Prague’s Bubny Memorial of Silence unveils newly discovered photos of Jewish transports in Prague

Exhibitions of photos related to the Holocaust and the transience of art will soon be made available online

Raymond Johnston

Written by Raymond Johnston Published on 08.10.2020 12:53:00 (updated on 08.10.2020) Reading time: 2 minutes

Two exhibitions have opened at Prague’s Bubny Memorial of Silence, and will run to October 31. One shows previously unseen photos related to the Holocaust, and the other explores the idea of transience.

Due to the current situation with the coronavirus pandemic, both will also soon be made available online and over social media for people who don’t wish to go in person. Details will be released on the memorial’s website and Facebook page.

The former train station at Bubny in a brownfield in Prague’s Holešovice district was a transit point during the Holocaust. Now it serves as the Bubny Memorial of Silence (Památník ticha Bubny).

The exhibition Images and Voices of Bubny (Obrazy a hlasy Bubnů), held in the attic of the station, shows never before seen photographs from the collection of Jaroslav Čvančara. These depict a train transporting Jews passing through the intersection of U Smaltovny and Veletržní streets near the Bubny station.

These are the only known images of Jewish transports at Bubny. Čvančara does not know the original source of the photos, and for decades they had been misidentified as pictures of a train passing through Bohušovice nad Ohří. Researchers hope to eventually identify the photographer and other details.

These are shown together with a newly found photographs from a family album of deported journalist Milan Weiner. These images from inside the Terezín (Theresienstadt) ghetto are the only ones known to authentically depict the circumstances there. Weiner, who was friends with writer Arnošt Lustig, survived the Holocaust but died in 1969 of cancer.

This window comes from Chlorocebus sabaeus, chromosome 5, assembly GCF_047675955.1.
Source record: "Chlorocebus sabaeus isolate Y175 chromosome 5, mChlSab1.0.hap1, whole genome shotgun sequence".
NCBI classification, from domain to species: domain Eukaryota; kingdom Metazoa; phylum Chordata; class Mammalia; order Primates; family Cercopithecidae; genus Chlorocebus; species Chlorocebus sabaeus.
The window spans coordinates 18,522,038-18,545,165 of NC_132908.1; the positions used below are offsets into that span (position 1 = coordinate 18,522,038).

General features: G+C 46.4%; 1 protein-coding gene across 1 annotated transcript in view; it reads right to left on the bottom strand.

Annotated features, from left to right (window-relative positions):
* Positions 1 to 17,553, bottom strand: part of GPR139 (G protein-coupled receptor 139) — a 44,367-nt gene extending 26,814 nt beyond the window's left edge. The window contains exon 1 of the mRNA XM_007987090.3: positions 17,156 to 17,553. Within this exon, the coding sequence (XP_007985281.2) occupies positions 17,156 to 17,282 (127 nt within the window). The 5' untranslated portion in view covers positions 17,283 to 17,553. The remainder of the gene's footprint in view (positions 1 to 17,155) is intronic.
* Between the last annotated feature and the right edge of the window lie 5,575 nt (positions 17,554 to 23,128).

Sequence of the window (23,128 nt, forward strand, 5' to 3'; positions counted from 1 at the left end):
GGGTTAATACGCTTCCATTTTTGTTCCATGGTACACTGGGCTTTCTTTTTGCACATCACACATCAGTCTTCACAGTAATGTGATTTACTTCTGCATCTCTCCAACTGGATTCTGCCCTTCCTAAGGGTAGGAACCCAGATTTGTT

The exhibition also includes the mini-exhibits Latent Images of Terezín by photographer Richard Homola, showing close details of the Terezín barracks, and Babí Jar by photographer Karel Cudlín, with photos of the site in Ukraine where 30,000 people were massacred in 1941.

The Polish Institute lent its traveling exhibition Passports for Life, documenting a group that made fake passports, and Together in Bubbles, which uses the form of a graphic novel to tell the story of two Polish heroes.


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There is also a series of photographs by Jan Lukas with texts by Ondřej Kundra called The Double Life of Vendulka V.

The exhibition Layers of the City's Memory – Transience (Vrstvy paměti města – Pomíjivost) is held in the outdoor space of the former station. It explores the stories of transient sculptures. Sculptures were placed around the station several years ago, and left intentionally without maintenance. Now, they have almost become one with the environment, decaying and surrounded by shrubs.

The October 6 opening of the exhibition was held online, without visitors. There will be several guided tours of the exhibit, in Czech, but people are urged to register in advance as space will be quite limited.

The exhibitions are open on Fridays from 2 pm to 6 pm and weekends from noon to 5 pm. For those who want to see them in person, online reservations are needed via email at

In the long term, the station will be renovated into a modern gallery hosting a permanent exhibition on the Holocaust. The surrounding area will also be developed into a new neighborhood.

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